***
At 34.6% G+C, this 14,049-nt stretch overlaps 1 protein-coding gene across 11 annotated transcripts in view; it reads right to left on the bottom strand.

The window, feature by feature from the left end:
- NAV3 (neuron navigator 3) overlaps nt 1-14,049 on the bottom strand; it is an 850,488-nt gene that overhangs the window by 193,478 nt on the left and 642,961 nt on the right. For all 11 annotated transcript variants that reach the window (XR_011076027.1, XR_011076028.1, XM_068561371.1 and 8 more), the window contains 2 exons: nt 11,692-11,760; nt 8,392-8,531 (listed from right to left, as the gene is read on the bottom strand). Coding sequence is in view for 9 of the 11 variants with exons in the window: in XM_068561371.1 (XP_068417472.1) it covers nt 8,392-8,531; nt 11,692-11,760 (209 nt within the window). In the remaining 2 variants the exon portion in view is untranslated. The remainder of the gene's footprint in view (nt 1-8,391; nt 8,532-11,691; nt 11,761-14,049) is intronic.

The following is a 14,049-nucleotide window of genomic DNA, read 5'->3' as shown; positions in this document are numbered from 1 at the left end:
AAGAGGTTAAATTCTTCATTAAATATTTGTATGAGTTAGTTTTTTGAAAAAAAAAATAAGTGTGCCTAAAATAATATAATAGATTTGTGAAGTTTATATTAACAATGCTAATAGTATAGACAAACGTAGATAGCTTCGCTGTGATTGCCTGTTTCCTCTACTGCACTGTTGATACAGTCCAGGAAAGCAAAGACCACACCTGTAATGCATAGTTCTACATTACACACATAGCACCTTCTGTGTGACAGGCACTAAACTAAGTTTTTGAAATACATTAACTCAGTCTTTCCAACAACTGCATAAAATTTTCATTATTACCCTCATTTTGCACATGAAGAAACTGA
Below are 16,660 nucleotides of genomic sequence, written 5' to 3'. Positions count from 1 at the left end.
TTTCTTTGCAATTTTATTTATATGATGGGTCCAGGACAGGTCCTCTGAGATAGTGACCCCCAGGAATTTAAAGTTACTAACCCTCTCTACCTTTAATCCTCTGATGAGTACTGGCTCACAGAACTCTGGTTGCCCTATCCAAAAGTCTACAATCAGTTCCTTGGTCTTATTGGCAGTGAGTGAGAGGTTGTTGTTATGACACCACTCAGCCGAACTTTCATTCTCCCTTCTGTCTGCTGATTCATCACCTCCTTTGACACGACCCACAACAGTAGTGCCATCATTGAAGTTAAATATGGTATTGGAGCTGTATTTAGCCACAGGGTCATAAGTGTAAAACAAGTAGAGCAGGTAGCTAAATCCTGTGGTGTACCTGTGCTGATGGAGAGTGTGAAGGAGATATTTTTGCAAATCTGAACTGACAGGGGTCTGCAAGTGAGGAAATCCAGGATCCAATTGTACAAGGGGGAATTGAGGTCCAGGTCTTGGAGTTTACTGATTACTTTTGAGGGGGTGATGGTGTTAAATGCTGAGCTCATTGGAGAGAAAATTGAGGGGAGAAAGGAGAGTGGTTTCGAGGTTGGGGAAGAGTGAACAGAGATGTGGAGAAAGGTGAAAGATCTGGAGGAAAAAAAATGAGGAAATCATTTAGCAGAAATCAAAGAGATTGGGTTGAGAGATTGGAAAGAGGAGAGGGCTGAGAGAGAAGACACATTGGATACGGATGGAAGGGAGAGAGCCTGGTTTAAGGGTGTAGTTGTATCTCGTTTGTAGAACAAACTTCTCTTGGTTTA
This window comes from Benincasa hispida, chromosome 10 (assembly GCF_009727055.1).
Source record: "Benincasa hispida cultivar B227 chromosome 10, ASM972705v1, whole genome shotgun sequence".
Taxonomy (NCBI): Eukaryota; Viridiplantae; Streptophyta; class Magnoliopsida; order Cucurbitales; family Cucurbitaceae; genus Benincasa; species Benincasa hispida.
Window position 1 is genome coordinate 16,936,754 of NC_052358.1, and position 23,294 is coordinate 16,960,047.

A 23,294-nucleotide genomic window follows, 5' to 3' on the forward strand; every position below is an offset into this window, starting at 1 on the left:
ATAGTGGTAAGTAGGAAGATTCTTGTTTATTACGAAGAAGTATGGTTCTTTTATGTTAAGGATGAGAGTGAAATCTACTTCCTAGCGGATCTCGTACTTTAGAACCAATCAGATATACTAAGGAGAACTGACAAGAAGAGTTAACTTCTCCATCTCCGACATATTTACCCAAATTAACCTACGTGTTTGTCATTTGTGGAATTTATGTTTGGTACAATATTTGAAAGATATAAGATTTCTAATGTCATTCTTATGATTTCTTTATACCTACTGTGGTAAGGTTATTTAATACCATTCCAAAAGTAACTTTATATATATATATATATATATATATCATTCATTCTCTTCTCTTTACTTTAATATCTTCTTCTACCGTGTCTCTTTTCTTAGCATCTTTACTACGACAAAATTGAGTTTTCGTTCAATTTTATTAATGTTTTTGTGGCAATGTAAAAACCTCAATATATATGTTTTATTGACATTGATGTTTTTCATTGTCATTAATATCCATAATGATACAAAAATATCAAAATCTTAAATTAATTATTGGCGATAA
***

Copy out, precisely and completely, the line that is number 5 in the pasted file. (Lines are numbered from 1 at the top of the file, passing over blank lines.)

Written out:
AAGAGGTTAAATTCTTCATTAAATATTTGTATGAGTTAGTTTTTTGAAAAAAAAAATAAGTGTGCCTAAAATAATATAATAGATTTGTGAAGTTTATATTAACAATGCTAATAGTATAGACAAACGTAGATAGCTTCGCTGTGATTGCCTGTTTCCTCTACTGCACTGTTGATACAGTCCAGGAAAGCAAAGACCACACCTGTAATGCATAGTTCTACATTACACACATAGCACCTTCTGTGTGACAGGCACTAAACTAAGTTTTTGAAATACATTAACTCAGTCTTTCCAACAACTGCATAAAATTTTCATTATTACCCTCATTTTGCACATGAAGAAACTGA